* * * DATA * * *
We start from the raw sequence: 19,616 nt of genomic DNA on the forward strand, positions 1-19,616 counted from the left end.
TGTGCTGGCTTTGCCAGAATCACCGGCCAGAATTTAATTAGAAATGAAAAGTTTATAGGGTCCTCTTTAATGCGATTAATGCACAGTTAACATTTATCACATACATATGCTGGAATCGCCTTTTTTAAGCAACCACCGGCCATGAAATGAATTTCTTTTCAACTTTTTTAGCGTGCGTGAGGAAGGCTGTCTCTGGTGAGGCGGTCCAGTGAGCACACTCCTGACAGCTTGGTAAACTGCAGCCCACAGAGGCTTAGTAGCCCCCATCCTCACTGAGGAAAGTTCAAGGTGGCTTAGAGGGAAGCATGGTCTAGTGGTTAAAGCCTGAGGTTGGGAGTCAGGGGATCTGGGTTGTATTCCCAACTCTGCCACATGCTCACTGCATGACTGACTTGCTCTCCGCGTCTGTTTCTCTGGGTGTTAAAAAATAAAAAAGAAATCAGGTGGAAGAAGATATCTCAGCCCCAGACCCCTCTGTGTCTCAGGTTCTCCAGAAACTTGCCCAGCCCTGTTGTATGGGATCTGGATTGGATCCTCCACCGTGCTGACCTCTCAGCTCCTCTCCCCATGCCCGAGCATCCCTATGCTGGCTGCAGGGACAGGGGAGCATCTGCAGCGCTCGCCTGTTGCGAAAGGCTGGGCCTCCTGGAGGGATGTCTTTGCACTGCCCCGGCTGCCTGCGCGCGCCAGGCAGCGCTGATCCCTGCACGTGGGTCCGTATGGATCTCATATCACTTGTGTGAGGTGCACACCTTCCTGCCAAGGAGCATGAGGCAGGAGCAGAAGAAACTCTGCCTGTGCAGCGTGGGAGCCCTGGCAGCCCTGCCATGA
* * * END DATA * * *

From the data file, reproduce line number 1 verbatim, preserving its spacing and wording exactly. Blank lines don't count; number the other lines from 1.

We start from the raw sequence: 19,616 nt of genomic DNA on the forward strand, positions 1-19,616 counted from the left end.